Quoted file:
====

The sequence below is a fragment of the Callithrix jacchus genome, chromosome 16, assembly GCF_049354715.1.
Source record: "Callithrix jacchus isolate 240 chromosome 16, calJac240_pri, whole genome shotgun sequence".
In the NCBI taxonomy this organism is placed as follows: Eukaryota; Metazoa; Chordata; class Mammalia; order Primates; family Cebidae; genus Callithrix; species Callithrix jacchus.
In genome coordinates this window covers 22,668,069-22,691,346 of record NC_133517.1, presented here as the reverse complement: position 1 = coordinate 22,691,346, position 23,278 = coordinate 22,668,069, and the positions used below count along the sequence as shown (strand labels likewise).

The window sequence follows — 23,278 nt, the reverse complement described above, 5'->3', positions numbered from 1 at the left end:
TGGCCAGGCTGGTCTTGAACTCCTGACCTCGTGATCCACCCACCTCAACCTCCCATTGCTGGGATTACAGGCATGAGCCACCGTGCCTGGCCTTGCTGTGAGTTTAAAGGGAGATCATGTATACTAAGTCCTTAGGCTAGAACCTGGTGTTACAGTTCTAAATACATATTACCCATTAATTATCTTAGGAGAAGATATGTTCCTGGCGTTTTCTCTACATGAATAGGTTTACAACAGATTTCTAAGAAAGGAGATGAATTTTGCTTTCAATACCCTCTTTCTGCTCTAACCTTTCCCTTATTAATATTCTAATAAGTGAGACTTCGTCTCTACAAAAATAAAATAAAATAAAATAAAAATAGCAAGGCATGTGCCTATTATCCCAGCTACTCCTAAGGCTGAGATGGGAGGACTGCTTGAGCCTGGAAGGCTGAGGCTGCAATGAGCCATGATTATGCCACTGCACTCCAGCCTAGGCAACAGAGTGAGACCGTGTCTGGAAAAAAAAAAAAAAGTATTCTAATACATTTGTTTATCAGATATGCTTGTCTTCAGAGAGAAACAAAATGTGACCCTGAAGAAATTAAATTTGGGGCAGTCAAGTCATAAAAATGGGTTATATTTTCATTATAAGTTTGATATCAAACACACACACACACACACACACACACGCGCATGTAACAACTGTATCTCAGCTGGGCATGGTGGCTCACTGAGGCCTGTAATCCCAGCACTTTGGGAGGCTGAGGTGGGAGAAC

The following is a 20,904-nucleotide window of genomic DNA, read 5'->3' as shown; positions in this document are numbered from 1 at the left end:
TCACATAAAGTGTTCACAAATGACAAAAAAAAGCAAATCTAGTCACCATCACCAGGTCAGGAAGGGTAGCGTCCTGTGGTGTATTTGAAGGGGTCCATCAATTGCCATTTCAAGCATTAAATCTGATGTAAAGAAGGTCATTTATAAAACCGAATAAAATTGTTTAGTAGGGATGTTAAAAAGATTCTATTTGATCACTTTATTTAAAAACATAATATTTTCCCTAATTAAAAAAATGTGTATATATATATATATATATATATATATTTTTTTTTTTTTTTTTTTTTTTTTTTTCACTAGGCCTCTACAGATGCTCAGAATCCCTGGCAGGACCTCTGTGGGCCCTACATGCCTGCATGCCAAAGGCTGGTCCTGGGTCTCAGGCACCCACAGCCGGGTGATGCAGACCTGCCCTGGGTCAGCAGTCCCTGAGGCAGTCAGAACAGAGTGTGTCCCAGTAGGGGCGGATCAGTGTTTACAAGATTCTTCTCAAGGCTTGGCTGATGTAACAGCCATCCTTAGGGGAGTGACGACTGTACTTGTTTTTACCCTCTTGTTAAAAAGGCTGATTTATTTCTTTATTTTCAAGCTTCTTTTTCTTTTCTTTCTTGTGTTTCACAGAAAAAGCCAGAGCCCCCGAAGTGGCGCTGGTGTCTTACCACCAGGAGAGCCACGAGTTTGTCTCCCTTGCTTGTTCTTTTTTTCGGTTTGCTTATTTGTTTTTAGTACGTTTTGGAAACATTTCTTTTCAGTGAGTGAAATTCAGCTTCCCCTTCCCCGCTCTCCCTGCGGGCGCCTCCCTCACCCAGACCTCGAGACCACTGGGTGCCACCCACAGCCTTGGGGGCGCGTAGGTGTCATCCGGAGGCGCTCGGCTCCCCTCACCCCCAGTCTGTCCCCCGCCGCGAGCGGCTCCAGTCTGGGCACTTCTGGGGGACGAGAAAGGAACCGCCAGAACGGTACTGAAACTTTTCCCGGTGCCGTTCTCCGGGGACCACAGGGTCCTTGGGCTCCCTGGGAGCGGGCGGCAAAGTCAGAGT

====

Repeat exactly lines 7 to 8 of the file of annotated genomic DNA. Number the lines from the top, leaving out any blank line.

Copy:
The following is a 20,904-nucleotide window of genomic DNA, read 5'->3' as shown; positions in this document are numbered from 1 at the left end:
TCACATAAAGTGTTCACAAATGACAAAAAAAAGCAAATCTAGTCACCATCACCAGGTCAGGAAGGGTAGCGTCCTGTGGTGTATTTGAAGGGGTCCATCAATTGCCATTTCAAGCATTAAATCTGATGTAAAGAAGGTCATTTATAAAACCGAATAAAATTGTTTAGTAGGGATGTTAAAAAGATTCTATTTGATCACTTTATTTAAAAACATAATATTTTCCCTAATTAAAAAAATGTGTATATATATATATATATATATATATATTTTTTTTTTTTTTTTTTTTTTTTTTTTCACTAGGCCTCTACAGATGCTCAGAATCCCTGGCAGGACCTCTGTGGGCCCTACATGCCTGCATGCCAAAGGCTGGTCCTGGGTCTCAGGCACCCACAGCCGGGTGATGCAGACCTGCCCTGGGTCAGCAGTCCCTGAGGCAGTCAGAACAGAGTGTGTCCCAGTAGGGGCGGATCAGTGTTTACAAGATTCTTCTCAAGGCTTGGCTGATGTAACAGCCATCCTTAGGGGAGTGACGACTGTACTTGTTTTTACCCTCTTGTTAAAAAGGCTGATTTATTTCTTTATTTTCAAGCTTCTTTTTCTTTTCTTTCTTGTGTTTCACAGAAAAAGCCAGAGCCCCCGAAGTGGCGCTGGTGTCTTACCACCAGGAGAGCCACGAGTTTGTCTCCCTTGCTTGTTCTTTTTTTCGGTTTGCTTATTTGTTTTTAGTACGTTTTGGAAACATTTCTTTTCAGTGAGTGAAATTCAGCTTCCCCTTCCCCGCTCTCCCTGCGGGCGCCTCCCTCACCCAGACCTCGAGACCACTGGGTGCCACCCACAGCCTTGGGGGCGCGTAGGTGTCATCCGGAGGCGCTCGGCTCCCCTCACCCCCAGTCTGTCCCCCGCCGCGAGCGGCTCCAGTCTGGGCACTTCTGGGGGACGAGAAAGGAACCGCCAGAACGGTACTGAAACTTTTCCCGGTGCCGTTCTCCGGGGACCACAGGGTCCTTGGGCTCCCTGGGAGCGGGCGGCAAAGTCAGAGT